Swiss cancer researchers may have found a way to get around malignant mesothelioma’s notorious resistance to chemotherapy with an investigational metal-based compound called RAPTA-T.
Malignant pleural mesothelioma is an incurable and highly aggressive cancer. One of the reasons it is so deadly is that it rarely responds to standard cancer treatments. Even the treatment combination that is considered the standard of care for pleural mesothelioma—pemetrexed (Alimta) and cisplatin—is only effective in about 4 out of 10 patients.
But scientists with Centre Hospitalier Universitaire Vaudois and the Swiss Federal Institute of Technology in Lausanne, Switzerland have discovered a counterintuitive way to ramp up the cancer-killing power of mesothelioma chemotherapy.
Creating a “Healthier” Tumor
The element on which the RAPTA-T compound is based is ruthenium, a transition metal belonging to the platinum group on the periodic table.
In a new article in the journal Scientific Reports, the team explains how they used RAPTA-T to increase the uptake of chemotherapy drugs in a mouse model of human malignant mesothelioma.
According to the report, when RAPTA-T was given to mice that had been implanted with human mesothelioma tumors, it enhanced the vascularization of the tumors, improving blood flow and increasing oxygenation.
When the treated “healthier” tumors were then given chemotherapy with cisplatin, they were primed to absorb more of the toxin which, in turn, slowed their growth.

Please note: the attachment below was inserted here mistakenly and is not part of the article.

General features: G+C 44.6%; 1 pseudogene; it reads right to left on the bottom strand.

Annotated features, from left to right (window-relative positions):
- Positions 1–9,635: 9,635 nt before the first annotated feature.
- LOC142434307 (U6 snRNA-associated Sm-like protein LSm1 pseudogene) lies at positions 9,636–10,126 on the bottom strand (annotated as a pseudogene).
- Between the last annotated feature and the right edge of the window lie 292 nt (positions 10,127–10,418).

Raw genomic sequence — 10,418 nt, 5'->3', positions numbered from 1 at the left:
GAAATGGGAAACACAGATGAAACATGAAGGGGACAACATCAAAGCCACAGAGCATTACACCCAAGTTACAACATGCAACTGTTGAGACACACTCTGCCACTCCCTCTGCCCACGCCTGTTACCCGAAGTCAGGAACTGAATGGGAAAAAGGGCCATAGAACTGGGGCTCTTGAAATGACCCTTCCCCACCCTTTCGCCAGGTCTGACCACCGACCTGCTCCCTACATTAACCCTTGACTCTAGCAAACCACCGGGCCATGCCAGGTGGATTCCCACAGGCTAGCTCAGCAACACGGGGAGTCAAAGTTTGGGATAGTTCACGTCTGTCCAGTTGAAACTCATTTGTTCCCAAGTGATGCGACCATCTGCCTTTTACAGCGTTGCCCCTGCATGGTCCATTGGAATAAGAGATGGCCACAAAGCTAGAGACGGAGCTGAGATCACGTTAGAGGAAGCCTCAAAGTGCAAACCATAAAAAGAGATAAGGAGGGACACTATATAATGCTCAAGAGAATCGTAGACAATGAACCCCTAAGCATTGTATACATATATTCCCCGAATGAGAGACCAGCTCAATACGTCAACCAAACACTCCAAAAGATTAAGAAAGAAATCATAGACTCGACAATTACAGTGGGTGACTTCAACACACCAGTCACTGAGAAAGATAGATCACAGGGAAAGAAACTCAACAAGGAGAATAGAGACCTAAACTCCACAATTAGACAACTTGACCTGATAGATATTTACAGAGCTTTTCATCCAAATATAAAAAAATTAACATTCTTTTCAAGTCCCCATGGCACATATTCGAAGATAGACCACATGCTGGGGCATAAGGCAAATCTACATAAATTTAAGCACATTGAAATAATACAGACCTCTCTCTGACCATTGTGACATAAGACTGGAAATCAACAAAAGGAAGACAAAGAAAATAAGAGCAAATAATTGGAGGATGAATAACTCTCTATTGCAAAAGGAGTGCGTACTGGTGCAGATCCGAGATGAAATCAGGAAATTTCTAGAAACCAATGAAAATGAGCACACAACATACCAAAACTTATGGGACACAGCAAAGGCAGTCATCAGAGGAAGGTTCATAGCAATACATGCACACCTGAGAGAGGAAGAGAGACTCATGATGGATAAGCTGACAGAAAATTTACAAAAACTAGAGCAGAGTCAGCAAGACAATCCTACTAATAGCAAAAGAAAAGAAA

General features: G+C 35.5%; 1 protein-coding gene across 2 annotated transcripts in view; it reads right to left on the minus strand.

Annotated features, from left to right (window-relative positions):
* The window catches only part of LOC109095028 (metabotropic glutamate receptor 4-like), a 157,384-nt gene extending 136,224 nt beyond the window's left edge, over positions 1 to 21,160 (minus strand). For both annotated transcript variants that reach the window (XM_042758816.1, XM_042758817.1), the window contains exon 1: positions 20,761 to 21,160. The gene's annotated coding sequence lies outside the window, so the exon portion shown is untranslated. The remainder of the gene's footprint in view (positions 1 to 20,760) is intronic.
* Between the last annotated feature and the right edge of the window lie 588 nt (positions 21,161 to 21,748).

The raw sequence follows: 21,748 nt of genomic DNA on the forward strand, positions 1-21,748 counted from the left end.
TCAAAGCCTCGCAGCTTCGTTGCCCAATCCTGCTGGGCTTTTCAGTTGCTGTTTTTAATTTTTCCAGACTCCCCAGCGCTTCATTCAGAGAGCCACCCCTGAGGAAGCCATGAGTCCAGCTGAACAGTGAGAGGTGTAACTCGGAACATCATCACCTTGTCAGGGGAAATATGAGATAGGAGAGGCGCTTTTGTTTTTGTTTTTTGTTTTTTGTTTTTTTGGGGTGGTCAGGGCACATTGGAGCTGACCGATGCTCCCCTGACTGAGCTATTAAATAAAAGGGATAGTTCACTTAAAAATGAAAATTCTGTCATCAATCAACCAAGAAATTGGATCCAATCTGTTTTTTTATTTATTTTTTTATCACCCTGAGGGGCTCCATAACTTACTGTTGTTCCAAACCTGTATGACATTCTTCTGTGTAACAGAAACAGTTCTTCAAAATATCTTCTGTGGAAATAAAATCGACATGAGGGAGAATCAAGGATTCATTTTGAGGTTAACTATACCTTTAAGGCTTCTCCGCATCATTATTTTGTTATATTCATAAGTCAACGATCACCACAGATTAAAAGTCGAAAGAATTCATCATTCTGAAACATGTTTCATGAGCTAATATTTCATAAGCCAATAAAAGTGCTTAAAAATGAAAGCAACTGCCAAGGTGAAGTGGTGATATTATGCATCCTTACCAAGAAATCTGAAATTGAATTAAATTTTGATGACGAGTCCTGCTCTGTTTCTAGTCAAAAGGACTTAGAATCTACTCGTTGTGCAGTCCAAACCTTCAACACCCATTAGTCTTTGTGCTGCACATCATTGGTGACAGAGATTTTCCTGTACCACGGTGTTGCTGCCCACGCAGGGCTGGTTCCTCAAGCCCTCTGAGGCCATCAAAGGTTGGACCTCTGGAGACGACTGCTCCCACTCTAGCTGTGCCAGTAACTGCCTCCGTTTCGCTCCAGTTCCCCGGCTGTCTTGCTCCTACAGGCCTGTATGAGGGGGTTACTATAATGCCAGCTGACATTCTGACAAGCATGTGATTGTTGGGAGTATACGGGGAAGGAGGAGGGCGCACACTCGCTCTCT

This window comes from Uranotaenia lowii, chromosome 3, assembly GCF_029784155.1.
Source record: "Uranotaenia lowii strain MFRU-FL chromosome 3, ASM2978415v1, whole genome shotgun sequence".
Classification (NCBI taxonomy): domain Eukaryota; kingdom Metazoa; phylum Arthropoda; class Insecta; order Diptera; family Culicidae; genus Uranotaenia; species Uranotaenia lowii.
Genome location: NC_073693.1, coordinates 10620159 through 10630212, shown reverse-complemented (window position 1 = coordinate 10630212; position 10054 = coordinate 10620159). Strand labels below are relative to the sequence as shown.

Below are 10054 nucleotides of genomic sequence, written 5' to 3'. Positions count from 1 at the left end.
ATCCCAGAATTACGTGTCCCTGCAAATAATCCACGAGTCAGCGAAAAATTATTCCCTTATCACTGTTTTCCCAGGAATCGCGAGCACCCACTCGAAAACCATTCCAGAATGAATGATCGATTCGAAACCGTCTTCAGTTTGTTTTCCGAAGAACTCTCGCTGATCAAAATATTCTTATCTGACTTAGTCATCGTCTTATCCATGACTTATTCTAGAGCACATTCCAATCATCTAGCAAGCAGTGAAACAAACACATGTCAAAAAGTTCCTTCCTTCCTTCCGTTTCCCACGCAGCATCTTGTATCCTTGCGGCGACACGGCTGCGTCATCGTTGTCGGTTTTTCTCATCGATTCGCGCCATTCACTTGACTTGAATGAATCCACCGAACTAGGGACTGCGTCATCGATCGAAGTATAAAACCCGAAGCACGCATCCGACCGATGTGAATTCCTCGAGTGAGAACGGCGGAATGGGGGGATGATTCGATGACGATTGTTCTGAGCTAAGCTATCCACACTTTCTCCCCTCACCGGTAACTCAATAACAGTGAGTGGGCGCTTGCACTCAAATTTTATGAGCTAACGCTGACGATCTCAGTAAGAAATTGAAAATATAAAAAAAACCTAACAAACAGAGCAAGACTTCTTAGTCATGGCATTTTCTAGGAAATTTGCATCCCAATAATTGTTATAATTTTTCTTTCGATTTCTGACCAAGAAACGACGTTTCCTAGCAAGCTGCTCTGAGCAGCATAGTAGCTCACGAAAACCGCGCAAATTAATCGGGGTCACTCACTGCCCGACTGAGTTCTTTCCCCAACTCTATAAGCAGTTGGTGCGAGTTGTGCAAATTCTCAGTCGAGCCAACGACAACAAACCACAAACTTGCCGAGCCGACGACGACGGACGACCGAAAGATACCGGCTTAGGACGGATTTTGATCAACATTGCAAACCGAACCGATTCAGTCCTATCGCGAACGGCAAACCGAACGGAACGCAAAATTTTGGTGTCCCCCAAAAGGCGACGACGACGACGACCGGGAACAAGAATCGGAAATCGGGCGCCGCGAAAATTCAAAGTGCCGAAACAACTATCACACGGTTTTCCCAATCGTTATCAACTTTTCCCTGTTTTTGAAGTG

“RAPTA-T pre-treatment followed by the application of cisplatin…leads to increased levels of the cytotoxin in the tumor and enhanced mesothelioma growth inhibition,” writes first author Tina Riedel of the Swiss Federal Institute of Technology. “These findings suggest novel therapeutic implications for RAPTA-T to create conditions for superior drug uptake and efficacy…in malignant pleural mesothelioma…”
While RAPTA-T is chemically similar to cisplatin, it is still undergoing preclinical evaluation and is not an approved cancer drug. Some studies of RAPTA-T and other ruthenium anticancer compounds have suggested that they may be an alternative to cisplatin with fewer side-effects.
Chemotherapy for Pleural Mesothelioma
Most patients who are diagnosed with pleural mesothelioma will have chemotherapy with cisplatin and Alimta, the only drug approved specifically for the treatment of malignant mesothelioma.
Because this combination produces dose-limiting side effects, it is usually combined with other cancer treatments which may include surgery, radiation, or immunotherapy.
Multiple studies have found that the patients who experience the best outcomes and the longest mesothelioma survival are those who receive several different kinds of treatments.
Riedel, T, et al, “Chemo-manipulation of tumor blood vessels by a metal-based anticancer complex enhances antitumor therapy”, Juy 6, 2018, Scientific Reports